Walter E. Williams

 Dwight Lee, University of Georgia professor, penned an article with the instructive title "Mitigating Disaster: Abolish FEMA and Let Gas Prices Rise." I've written several columns about the surge in gasoline prices and criticized the "price-gouging" demagoguery. Professor Lee has an insight that I overlooked. He asks whether it would have been a good idea, in the wake of supply disruptions of Hurricanes Katrina and Rita, for Americans to continue using gasoline as if there hadn't been those supply disruptions. After the hurricanes, more gas was suddenly needed to bring rescue personnel, evacuate the homeless, clear rubble and a host of other things to get the reconstruction efforts underway. If gas prices had remained what they were before the hurricanes, Americans would have continued using the same amount of gas. Professor Lee says, "The higher gas prices motivated tens of millions of drivers to conserve gasoline, allowing more to be available where it was badly needed." What's more, we didn't need a government edict; we voluntarily cut back on gasoline consumption.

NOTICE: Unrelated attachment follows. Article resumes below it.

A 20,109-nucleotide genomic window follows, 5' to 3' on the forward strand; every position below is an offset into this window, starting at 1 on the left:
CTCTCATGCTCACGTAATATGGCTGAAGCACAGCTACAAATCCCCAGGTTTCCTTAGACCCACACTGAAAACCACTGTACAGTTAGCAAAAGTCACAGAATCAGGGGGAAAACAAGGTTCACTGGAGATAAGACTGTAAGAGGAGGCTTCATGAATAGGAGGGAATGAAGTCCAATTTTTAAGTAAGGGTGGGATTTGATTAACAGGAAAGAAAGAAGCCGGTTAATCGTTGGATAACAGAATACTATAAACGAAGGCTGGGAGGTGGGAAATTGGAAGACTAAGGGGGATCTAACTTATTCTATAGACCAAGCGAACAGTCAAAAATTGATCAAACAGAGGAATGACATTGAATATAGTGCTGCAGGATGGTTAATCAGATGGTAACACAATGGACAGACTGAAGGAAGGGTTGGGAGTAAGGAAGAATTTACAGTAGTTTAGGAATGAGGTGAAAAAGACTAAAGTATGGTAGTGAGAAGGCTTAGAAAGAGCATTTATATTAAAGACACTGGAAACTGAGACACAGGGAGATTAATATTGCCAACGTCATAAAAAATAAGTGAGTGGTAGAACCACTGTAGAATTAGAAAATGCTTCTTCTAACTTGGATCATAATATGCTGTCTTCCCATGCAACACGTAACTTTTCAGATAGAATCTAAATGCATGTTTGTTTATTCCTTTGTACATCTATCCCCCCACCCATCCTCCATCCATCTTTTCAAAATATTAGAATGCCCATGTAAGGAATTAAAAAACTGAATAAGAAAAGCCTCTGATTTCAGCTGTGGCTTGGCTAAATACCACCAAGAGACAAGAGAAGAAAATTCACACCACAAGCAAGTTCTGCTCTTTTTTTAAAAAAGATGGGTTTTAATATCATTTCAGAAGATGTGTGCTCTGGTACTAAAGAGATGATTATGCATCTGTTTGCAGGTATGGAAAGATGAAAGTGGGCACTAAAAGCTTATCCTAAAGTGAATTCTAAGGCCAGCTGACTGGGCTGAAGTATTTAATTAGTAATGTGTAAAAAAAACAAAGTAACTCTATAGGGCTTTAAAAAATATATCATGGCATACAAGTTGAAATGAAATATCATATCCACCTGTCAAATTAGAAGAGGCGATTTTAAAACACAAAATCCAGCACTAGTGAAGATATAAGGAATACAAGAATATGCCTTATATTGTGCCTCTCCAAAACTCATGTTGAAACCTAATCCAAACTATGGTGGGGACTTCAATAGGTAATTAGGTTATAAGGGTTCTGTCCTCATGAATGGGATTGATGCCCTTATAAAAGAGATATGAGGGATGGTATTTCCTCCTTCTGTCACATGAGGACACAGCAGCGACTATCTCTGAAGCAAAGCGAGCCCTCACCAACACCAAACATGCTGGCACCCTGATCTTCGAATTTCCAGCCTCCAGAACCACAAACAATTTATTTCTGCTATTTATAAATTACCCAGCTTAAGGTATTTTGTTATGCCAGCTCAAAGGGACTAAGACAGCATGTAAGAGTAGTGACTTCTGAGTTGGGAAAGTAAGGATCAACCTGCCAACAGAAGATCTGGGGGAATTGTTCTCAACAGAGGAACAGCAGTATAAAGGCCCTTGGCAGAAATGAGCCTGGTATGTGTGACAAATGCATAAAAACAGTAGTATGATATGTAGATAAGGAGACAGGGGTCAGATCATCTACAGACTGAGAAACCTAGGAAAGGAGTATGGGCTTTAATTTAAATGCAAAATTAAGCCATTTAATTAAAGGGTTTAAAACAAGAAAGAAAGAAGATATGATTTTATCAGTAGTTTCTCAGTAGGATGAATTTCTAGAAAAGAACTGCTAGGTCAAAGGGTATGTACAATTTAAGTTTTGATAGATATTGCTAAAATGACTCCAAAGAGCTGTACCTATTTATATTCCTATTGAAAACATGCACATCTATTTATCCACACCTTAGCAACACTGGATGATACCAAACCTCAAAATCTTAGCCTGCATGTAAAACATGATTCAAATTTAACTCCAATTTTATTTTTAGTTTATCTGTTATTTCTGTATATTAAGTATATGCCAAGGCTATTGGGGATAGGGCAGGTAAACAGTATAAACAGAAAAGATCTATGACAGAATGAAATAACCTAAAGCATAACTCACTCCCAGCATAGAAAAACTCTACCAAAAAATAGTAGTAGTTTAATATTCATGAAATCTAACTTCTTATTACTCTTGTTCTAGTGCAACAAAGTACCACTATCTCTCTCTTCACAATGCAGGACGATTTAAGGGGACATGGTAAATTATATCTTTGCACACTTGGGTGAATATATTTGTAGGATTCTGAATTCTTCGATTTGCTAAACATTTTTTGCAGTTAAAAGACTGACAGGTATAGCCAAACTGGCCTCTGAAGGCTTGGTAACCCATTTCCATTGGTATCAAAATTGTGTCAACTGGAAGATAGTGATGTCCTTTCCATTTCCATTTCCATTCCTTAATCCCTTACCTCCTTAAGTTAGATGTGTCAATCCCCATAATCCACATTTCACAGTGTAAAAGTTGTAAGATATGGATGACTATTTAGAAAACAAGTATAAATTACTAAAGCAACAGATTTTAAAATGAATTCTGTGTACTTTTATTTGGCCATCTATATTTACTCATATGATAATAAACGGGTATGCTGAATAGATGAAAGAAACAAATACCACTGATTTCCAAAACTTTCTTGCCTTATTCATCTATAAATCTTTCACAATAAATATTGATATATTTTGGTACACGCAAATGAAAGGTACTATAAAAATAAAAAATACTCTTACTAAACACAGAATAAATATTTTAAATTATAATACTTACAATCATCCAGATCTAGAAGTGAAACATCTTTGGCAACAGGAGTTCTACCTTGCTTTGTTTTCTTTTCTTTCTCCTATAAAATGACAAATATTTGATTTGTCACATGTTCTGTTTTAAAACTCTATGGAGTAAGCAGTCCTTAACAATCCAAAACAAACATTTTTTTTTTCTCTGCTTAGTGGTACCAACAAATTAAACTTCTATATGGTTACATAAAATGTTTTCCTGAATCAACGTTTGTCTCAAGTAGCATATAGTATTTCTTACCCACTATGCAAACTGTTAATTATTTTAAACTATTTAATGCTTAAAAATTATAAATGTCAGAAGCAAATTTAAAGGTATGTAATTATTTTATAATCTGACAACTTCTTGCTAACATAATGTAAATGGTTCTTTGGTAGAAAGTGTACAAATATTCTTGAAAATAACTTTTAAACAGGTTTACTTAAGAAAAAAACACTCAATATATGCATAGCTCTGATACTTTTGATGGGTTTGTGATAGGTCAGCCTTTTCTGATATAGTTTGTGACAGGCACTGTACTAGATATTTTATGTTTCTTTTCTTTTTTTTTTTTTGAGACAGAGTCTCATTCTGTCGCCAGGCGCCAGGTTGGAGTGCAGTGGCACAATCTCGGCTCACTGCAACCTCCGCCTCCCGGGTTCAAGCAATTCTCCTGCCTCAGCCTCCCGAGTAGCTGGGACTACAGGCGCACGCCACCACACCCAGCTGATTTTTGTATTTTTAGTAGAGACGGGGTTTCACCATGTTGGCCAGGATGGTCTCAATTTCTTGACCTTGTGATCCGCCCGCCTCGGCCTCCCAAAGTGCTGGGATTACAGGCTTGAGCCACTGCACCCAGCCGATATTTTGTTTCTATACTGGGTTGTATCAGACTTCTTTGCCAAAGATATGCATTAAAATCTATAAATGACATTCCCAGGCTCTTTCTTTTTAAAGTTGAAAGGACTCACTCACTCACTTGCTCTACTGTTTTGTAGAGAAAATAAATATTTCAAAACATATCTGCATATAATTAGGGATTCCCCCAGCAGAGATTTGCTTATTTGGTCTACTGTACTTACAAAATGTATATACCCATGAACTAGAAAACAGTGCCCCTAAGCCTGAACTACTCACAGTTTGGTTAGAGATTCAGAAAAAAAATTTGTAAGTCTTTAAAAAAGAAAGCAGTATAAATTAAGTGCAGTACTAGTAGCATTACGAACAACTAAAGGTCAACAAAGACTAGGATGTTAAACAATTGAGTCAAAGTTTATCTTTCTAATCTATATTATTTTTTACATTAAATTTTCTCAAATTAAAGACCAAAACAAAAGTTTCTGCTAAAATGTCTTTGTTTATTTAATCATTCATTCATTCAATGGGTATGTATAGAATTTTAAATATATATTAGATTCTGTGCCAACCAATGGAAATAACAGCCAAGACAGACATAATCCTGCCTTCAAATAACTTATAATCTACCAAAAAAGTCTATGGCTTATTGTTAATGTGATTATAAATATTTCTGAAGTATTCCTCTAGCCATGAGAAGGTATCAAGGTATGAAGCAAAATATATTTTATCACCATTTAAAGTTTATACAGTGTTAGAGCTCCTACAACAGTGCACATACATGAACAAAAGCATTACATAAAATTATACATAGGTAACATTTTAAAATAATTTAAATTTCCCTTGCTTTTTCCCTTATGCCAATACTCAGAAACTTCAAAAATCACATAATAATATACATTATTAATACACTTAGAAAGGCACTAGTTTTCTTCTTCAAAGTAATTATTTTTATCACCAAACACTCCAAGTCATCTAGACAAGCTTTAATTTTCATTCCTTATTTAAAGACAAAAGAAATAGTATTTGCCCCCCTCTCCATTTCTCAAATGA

Professor Lee explains that the waste, delays and incompetence are an inherent part of all federal programs and we'd be better off without FEMA. He gives many reasons why private or local disaster relief will produce a better outcome. However, Lee omits a question that I always ask when people assert that this or that government program is an absolute necessity. My question is, what did we do before? In 1871, a fire virtually destroyed Chicago. In 1900, a category 4 hurricane wiped out Galveston, Texas, and killed as many as 12,000 people. In 1906, an earthquake leveled San Francisco. Loss of life was estimated at nearly 3,000 people, and the damage estimated at the time was $400 million -- about $8 billion in today's dollars. After those massive disasters, each city recovered. I'd like to have an explanation, from those who'd argue that federal disaster relief and an agency like FEMA are the only ways to recover from a disaster, how these cities recovered.


Walter E. Williams

Dr. Williams serves on the faculty of George Mason University as John M. Olin Distinguished Professor of Economics and is the author of 'Race and Economics: How Much Can Be Blamed on Discrimination?' and 'Up from the Projects: An Autobiography.'
 
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